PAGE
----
Financial theft is one of the most lucrative forms of cybercrime. Malware authors continue to deliver sophisticated tools and techniques to unlock online bank accounts. Attackers design and develop botnets to perform financial fraud, targeting banks and other institutions for profit. These botnets traditionally have monitored victims’ Internet activities and intercepted banking transactions to extract account credentials and send them to their control servers. Recent botnets are armed with more advanced capabilities, yet traditional methods continue to be the most effective way to steal money.
Recently I came across an underground Russian forum in which an author was actively selling botnet logs with account-login details from one targeted bank.
These botnet logs were from the Citadel botnet Version 220.127.116.11 (Extreme Edition). Citadel is a variant of the popular Zeus botnet and has been widely seen since late 2012. This botnet has already been covered in blogs and by McAfee Labs.
Here is an image of server code for extracting bank account information.
Next we see what Citadel can do. I tried log in to several bank accounts using the posted credentials and was surprised to find that most of the accounts mentioned were active. I could log in to them successfully.
Our research has revealed that Citadel is one of the most active botnets in the world, spanning several locations across Europe. One of the major reasons for its common use is that the botnet setup services are fairly cheap via the underground community. Here is an advertisement for the Citadel setup service.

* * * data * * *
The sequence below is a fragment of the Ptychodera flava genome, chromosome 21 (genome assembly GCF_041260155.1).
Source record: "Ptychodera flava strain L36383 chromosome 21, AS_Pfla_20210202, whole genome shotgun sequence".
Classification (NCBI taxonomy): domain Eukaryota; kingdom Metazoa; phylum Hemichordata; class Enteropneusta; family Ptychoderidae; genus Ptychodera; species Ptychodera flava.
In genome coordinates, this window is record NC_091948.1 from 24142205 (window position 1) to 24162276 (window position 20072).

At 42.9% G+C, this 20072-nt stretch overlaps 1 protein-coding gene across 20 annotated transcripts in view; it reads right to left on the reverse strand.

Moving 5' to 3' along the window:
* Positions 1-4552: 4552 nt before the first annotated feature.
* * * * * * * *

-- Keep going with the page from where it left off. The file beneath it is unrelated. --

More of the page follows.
The same user offers the setup services on another forum:
Many cybercriminals avoid transferring money to their own accounts due to the risk of prosecution, but selling the account information and making the money from the sale is an effective way of preserving anonymity. Thus the attacker can’t be held accountable for the transfers made from a stolen account.
As the precautionary measure, we should look out for accounts being accessed or transactions made to/from different geographical locations. Banks place limits on the amount of money that can be transferred in one day or in a single transaction. Spotting small, unauthorized transactions made from an account should be noticeable and prevent major financial losses.